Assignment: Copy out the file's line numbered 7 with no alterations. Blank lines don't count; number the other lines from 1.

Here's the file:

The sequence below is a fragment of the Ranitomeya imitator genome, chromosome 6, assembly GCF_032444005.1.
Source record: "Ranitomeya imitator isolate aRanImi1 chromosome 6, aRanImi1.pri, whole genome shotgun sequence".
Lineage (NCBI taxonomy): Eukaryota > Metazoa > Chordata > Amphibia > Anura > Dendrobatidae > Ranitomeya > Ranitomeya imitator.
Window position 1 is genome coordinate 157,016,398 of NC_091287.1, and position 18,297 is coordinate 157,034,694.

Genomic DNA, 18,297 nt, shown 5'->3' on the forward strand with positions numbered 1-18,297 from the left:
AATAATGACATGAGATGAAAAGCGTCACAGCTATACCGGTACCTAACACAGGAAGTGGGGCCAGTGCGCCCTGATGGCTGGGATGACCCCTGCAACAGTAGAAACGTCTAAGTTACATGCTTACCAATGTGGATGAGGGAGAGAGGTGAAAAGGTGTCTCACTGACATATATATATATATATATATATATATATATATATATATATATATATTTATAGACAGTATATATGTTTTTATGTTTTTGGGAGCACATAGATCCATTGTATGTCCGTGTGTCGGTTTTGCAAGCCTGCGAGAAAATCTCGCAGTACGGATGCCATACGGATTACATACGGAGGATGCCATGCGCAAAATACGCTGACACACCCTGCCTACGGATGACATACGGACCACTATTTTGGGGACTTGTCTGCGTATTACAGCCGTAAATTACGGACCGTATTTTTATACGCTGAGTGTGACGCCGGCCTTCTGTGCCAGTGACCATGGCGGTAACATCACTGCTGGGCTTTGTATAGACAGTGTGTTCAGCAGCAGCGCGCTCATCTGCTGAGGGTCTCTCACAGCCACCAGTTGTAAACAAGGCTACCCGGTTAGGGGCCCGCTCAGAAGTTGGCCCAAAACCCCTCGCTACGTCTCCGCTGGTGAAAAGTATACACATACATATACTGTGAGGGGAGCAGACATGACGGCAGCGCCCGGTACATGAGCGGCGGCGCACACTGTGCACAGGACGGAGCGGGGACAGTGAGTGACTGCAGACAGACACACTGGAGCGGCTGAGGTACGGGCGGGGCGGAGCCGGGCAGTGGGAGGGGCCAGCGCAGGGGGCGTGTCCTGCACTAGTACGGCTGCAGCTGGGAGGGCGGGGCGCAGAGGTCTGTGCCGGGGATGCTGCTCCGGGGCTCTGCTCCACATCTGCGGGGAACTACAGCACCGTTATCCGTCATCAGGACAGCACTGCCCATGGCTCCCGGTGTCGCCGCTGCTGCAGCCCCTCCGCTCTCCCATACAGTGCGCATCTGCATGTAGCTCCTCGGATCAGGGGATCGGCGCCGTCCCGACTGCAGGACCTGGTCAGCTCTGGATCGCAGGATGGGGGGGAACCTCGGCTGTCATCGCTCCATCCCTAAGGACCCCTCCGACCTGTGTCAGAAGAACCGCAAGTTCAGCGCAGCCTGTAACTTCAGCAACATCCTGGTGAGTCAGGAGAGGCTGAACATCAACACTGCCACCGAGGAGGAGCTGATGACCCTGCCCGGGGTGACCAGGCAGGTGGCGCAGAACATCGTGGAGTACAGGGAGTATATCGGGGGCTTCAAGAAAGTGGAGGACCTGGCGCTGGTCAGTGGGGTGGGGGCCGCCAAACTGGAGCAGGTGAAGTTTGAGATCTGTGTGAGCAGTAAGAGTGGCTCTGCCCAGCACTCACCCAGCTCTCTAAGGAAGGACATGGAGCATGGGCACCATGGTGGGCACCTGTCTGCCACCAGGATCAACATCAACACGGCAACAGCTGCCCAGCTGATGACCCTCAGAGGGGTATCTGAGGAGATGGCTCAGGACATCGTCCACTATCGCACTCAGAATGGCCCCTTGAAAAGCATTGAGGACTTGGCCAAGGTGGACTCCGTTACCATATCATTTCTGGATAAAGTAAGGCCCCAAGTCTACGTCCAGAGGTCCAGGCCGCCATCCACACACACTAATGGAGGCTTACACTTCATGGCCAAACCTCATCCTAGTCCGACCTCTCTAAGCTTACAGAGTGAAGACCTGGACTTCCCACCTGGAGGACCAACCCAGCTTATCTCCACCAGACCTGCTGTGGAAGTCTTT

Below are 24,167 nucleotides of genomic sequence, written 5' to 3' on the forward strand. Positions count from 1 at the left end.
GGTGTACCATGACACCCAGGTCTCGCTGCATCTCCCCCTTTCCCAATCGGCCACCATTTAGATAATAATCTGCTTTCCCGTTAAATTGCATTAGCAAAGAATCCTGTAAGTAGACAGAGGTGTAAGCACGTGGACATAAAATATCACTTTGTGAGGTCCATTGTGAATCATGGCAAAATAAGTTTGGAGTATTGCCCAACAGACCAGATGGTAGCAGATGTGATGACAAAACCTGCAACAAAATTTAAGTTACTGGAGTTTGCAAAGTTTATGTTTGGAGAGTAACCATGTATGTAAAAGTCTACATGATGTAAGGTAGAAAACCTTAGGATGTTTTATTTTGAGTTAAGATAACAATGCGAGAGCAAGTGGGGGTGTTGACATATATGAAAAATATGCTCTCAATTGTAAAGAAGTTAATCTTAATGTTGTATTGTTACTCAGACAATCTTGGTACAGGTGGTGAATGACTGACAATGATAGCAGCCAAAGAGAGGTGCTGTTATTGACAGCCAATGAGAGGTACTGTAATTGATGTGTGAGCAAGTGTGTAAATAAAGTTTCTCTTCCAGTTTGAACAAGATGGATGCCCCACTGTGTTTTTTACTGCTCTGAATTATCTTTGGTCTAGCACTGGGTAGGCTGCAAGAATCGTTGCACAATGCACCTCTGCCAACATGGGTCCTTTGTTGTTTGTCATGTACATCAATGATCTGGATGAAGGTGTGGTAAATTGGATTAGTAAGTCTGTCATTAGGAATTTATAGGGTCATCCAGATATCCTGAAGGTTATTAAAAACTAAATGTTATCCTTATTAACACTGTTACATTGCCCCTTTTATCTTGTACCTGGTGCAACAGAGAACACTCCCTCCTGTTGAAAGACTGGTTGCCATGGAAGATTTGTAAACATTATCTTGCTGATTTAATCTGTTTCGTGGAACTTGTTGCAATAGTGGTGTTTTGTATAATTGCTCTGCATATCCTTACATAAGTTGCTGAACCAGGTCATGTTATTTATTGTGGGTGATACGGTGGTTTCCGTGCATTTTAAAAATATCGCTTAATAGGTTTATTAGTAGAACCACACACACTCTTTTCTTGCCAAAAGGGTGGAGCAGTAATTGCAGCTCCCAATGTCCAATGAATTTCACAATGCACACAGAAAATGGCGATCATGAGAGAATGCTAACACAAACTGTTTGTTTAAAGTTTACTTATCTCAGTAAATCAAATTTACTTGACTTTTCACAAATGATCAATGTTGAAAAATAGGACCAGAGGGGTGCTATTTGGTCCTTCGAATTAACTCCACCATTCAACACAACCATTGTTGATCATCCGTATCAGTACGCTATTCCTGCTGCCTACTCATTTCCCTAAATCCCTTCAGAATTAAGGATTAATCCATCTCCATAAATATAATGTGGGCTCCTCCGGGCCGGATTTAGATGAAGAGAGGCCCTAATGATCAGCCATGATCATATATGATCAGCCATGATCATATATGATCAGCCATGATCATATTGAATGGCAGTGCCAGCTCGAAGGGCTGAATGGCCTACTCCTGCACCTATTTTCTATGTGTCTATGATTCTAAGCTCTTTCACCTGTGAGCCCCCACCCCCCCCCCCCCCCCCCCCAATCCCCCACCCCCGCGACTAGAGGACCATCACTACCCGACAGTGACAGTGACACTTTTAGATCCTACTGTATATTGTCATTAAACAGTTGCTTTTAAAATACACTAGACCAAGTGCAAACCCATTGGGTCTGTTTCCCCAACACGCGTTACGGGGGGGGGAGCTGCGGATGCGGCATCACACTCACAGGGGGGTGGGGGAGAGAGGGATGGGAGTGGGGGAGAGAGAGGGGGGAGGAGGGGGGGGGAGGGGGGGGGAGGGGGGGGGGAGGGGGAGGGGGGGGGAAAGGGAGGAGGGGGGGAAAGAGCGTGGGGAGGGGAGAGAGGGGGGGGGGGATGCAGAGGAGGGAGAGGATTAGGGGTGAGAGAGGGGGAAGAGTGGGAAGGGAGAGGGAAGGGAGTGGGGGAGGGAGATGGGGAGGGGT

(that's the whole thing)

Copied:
Below are 24,167 nucleotides of genomic sequence, written 5' to 3' on the forward strand. Positions count from 1 at the left end.